#1
Well, not great questions but still.

1. Artists that would be inspiring, i am a blues and rock lover so i like some of those emotional, random stuff. Who would be good to listen to? I listen to herbie hancock, dave brubeck and miles davis already.

2. there is jazz chords that i am well aware of but i can't find them. can someone tell me these chords? prefairably barre chords if possible, both the E and A shapes.

3: I know some jazz players, not famous, but some who like jazz. They often pluck some notes then the bass. can anyone give me some information or tips about this?
"Been Dazed And Confused For So0 LoNg ItZ n0T Tru3"

Fender LoneStar Strat.
Peavy VYPYR.
#4
Miles Davis, John Coltrane, Charlie Parker, Herbie Hancock, Keith Jarret, Chick Corea, Bill Evans Stanley Clarke, Tony Williams etc.

The three most common seventh chords, dominant 7, major 7 and minor 7 in their common E and A shapes:

    C7    CM7    Cm7   C7    CM7   Cm7
|---8------8------8-----3-----3-----3--------|
|---8------8------8-----5-----5-----4--------|
|---9------9------8-----3-----4-----3--------|
|---8------9------8-----5-----5-----5--------|
|--10-----10-----10-----3-----3-----3--------|
|---8------8------8--------------------------|


Of course there are many seventh chords and chords such as ninth, eleventh and thirtenth chords, and altered variations. I suggest you learn how to construct chords if you haven't already.
Quote by thsrayas
Why did women get multiple orgasms instead of men? I want a river of semen flowing out of my room to mark my territory.

You can play a shoestring if you're sincere
- John Coltrane
#6
Wayne Shorter's Speak No Evil album and Charles Mingus' Mingus Ah Um album were the two that really got me into jazz.

As far as guitars, maybe Martino, Metheny, or Larry Carlton to slowly get you into it
#7
Joe Henderson is a phenomenal sax player who doesnt always get the recognition he deserves. Listen to him.
#8
The most accessible jazz album, IMHO, is "Volunteered slavery" by Roland Kirk.. It's really bluesy, funky, wacky stuff.. Mingus is also amazing, but significantly less easy on the ears "First time around"..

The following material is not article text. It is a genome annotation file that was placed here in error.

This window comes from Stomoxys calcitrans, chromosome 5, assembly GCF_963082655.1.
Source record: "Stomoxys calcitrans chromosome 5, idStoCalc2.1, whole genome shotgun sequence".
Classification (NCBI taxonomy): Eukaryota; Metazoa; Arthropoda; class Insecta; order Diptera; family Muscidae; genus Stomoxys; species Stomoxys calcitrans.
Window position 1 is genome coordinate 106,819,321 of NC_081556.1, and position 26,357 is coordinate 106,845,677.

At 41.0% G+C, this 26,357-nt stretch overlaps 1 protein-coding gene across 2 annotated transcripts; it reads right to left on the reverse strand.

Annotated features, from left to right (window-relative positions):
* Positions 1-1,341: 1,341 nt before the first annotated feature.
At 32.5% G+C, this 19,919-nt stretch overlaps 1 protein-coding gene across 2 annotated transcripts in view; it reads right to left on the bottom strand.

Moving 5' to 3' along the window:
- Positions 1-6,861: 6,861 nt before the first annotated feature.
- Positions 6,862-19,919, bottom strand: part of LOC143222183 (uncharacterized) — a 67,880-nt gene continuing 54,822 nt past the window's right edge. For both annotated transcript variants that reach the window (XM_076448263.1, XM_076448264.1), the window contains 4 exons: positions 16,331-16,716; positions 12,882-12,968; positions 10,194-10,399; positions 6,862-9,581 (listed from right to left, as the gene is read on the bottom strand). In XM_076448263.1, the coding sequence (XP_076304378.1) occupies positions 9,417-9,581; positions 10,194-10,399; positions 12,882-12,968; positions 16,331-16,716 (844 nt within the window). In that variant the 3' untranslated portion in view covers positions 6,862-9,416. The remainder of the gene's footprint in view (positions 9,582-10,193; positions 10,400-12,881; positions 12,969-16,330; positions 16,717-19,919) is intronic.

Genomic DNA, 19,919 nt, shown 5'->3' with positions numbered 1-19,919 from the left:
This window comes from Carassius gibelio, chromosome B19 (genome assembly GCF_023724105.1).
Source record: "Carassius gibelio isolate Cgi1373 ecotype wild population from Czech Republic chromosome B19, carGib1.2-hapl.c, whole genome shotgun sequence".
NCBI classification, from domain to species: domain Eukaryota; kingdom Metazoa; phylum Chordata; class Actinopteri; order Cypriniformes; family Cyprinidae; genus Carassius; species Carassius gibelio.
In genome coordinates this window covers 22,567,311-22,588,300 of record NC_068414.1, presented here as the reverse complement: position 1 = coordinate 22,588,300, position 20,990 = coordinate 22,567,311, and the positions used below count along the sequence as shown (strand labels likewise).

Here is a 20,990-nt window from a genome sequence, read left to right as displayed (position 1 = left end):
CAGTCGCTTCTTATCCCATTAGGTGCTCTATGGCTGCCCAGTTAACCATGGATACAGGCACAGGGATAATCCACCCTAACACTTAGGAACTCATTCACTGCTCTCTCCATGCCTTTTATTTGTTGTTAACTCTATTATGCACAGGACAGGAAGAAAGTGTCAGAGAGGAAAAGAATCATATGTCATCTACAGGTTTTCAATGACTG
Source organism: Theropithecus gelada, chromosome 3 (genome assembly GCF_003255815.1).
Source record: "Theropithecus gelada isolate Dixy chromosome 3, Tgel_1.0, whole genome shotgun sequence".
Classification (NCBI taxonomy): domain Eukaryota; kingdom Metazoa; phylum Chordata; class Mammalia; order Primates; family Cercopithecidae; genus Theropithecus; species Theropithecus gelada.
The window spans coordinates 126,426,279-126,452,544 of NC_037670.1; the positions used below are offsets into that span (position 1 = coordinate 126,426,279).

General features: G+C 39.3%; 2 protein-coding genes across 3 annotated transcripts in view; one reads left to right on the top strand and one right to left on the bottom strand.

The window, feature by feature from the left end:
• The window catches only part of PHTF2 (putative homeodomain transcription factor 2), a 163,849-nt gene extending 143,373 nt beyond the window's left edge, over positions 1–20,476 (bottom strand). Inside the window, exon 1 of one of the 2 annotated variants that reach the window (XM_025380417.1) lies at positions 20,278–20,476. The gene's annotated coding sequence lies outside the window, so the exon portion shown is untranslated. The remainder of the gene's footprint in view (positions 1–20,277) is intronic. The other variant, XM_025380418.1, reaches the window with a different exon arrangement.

Quote by brownsfan456
Anything is possible with music which is sooo awesome


Quote by metal4all

I just learn the formula, apply it to a key, and use said notes on fretboard. Why? Cuz I'm not a pussy.
#9
return of the Brecker brothers... give it a quick shag... on a soft rug... you'll even remember its name in the morning
#10
In terms of familiarizing yourself with how to play jazz, here are some songs I'd suggest you listen to and improvise over the changes:

Blue Monk - Thelonious Monk (Bb Blues)
Mr. PC - John Coltrane (Cm Blues)
Saint James Infirmary - Louis Armstrong (I'm not sure who wrote this but Louis does a great rendition)
Song for my Father - Horace Silver
Blue Bossa - Dexter Gordon
Footprints - Wayne Shorter
St. Thomas - Sonny Rollins
Autumn Leaves - Joseph Kosma/Johnny Mercer (I think)

That's a decent range of beginner jazz, from blues, to minor blues, to Latin, to Calypso, etc. Some of those songs are more difficult to hit the changes than others, but it's all good listening. Hope that helps a bit.

-Ben

EDIT: v **** I actually knew that one too! Thank you.
Ben
Last edited by muffinman123192 at Sep 12, 2009,
#12
i dont know about jazz but some cool blues i would say this

check out...

Mance Lipscomb
and definitely check out...Peetie Wheatstraw!!! HE IS THE HIGH SHERIFF FROM HELL WOOO WOO YOU NEVER COULD TELL!
#13
id say coltrane, brecker brothers, bill evans, miles, charlie parker are good to start with.
guitar wise pat martino, wes montgomery, jore pass and grant green are my favorites. Django reinhardt and charlie christian are also fantastic but a bit antiquated sounding (still great though, and there lines work well in a bop, post bop or even modern idiom). Pat metheney and kurt rosenwinkle are also great players but IMO not great to try to emulate early on due to their sophistication and how modern they are--pat martino also sort of falls into this category (there lines generally dont transfer especially well to non modern jazz and they do not swing particulalry hard). The list of tunes given above are great, id add
so what
all blues
blue in green (all miles davis, and the solos are quite transcribable)
My little suede shoes, nows the time/blues for alice/au privave-Charlie Parker
Id also say buy a copy of the charlie parker omnibook if you have decent technique, youll learn a lot memorizing the solos.
Last edited by tehREALcaptain at Sep 10, 2009,